It is the same story in Assam. In the 11 districts that comprise the former composite border districts of Goalpara, Kamrup, Darrang and Nagaon, the Muslim population has grown from 32.42 percent in 1951 to 40.37 percent in 2001. In Assam as a whole, the Muslim population rose from 24.68 percent in 1951 to 30.90 percent in 2001. There are now six districts in Assam that are Muslim majority. In 1951, there were none!

What has been taking place in eastern India is a long-term demographic transformation fuelled by both high fertility among Muslims and unchecked illegal immigration from Bangladesh. Instead of imbibing the profound consequences of this shift, our decision-makers seem more preoccupied with the fact that it is the BJP that is getting apoplectic -- a classic case of shooting the messenger.

For some time, Indian intelligence agencies have been alerting successive governments of the dangers posed by the strategic demographic shift in favour of Muslims in the border districts. It is estimated, for example, that as many as 5,000 Muslim youth from Assam and the North-eastern states have received arms training in camps set up by the ISI in Bangladesh. In addition, the wave of Islamic radicalism in Bangladesh that has virtually destroyed the legacy of the liberation struggle is beginning to be felt across the border. Yet, both the Centre and the state governments choose to be wilfully blind to the dangers inherent in the rise of another Muslim separatist movement embracing eastern India.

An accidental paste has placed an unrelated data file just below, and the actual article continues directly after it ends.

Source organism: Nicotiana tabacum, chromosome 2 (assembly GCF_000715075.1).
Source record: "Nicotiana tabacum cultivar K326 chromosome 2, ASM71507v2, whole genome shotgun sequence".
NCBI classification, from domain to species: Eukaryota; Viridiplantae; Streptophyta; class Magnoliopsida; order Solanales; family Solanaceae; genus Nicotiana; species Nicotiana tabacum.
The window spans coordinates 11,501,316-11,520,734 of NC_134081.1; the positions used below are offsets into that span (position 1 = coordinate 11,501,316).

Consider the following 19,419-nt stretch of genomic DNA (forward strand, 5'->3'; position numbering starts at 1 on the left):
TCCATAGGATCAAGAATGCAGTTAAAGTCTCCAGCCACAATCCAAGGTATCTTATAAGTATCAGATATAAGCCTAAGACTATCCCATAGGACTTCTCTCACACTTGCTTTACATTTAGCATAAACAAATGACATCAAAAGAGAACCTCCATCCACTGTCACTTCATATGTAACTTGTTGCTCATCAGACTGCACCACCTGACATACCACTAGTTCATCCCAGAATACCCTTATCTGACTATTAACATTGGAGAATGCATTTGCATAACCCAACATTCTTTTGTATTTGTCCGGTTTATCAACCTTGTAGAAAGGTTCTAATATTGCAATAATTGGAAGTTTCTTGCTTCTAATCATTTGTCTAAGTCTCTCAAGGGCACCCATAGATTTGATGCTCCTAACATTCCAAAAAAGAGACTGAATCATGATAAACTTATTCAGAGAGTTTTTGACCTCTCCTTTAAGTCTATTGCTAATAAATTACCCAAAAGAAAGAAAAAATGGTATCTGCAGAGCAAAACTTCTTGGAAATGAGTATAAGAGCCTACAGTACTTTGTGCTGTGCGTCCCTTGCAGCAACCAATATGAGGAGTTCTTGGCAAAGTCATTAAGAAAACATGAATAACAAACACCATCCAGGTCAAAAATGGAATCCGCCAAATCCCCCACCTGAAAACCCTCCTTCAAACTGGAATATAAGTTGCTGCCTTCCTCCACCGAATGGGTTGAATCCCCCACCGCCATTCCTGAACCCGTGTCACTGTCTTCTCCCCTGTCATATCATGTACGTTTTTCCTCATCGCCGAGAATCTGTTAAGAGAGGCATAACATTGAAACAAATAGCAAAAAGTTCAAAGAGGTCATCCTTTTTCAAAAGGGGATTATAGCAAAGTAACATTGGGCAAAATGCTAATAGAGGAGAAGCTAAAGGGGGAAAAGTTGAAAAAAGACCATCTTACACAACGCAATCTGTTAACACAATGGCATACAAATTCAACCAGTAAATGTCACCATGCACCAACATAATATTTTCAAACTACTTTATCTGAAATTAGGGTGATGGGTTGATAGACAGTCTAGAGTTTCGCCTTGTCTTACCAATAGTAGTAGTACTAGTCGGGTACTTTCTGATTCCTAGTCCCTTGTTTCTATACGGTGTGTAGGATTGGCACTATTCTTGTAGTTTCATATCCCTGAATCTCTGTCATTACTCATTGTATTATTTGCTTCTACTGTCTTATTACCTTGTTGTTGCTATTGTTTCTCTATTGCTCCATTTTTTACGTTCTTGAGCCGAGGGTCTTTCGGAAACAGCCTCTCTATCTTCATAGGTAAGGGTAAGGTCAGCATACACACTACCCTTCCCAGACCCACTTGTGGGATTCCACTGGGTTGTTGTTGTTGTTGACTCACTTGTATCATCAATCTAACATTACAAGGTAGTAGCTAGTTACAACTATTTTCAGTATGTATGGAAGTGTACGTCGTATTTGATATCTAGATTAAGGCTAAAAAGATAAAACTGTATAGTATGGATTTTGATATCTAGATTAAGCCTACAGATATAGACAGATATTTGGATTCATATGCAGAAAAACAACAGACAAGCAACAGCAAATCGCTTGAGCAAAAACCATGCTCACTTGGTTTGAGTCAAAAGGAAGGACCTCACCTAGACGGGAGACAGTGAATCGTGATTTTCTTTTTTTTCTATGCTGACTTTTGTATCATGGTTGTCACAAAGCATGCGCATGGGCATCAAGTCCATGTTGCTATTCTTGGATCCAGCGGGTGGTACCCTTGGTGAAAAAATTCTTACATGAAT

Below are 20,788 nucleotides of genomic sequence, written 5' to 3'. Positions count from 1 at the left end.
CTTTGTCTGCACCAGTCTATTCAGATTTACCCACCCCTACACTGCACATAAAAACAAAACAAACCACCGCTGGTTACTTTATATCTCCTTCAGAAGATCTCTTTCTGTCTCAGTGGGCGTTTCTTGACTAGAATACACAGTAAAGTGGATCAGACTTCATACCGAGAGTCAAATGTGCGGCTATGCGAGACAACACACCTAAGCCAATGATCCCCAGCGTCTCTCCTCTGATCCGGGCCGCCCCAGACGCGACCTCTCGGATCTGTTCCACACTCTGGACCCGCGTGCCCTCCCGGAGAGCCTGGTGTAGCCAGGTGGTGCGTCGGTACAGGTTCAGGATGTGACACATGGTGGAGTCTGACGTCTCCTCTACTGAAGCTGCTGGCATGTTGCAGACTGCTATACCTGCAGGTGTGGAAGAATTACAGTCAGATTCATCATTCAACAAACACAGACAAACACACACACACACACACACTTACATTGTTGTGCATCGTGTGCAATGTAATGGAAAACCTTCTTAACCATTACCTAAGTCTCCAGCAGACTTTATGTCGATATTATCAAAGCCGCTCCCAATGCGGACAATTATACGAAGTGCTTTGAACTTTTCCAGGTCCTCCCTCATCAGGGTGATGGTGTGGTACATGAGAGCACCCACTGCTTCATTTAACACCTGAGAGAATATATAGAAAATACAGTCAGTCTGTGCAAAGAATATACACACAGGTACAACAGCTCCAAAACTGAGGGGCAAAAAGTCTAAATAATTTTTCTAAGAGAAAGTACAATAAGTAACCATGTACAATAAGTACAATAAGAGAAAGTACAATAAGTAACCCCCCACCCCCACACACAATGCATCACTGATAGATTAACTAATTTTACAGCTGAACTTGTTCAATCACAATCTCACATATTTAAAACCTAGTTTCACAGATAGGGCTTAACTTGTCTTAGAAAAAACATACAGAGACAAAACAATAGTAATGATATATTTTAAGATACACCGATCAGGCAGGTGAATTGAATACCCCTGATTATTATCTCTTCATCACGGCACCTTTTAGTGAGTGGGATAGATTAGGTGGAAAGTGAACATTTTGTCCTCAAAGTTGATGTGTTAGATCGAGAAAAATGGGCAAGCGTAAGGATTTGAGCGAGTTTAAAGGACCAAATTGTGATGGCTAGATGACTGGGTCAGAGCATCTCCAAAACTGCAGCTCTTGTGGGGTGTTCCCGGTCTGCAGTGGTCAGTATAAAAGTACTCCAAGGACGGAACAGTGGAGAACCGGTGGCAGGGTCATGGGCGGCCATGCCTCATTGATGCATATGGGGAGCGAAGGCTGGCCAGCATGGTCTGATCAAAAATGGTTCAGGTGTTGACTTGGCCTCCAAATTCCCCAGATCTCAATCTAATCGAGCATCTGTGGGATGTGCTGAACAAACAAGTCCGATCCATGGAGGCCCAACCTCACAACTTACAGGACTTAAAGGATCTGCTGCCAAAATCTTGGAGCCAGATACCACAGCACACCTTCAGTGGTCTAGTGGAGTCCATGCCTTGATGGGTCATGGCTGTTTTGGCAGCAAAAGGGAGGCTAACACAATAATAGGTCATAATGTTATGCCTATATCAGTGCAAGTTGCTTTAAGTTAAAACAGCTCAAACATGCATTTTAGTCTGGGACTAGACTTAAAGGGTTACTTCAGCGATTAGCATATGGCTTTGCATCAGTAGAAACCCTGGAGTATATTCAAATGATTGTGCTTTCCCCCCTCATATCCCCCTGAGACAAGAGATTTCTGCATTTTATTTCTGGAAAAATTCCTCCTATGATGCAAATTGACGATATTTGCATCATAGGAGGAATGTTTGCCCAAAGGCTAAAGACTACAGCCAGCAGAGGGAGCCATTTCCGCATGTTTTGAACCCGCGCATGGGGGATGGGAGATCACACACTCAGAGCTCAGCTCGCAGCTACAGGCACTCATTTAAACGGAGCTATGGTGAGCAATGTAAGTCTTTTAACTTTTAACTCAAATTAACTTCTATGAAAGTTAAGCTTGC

Perhaps the ostrich-like Indian establishment is right in insisting that Kashmir and Assam be excluded from the purview of calculations. At this rate these states won't be a part of a future India. Then we can all gloat that the problem isn't going to become alarming for another 247 years and gracefully retire to our ostrich farms.

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Swapan Dasgupta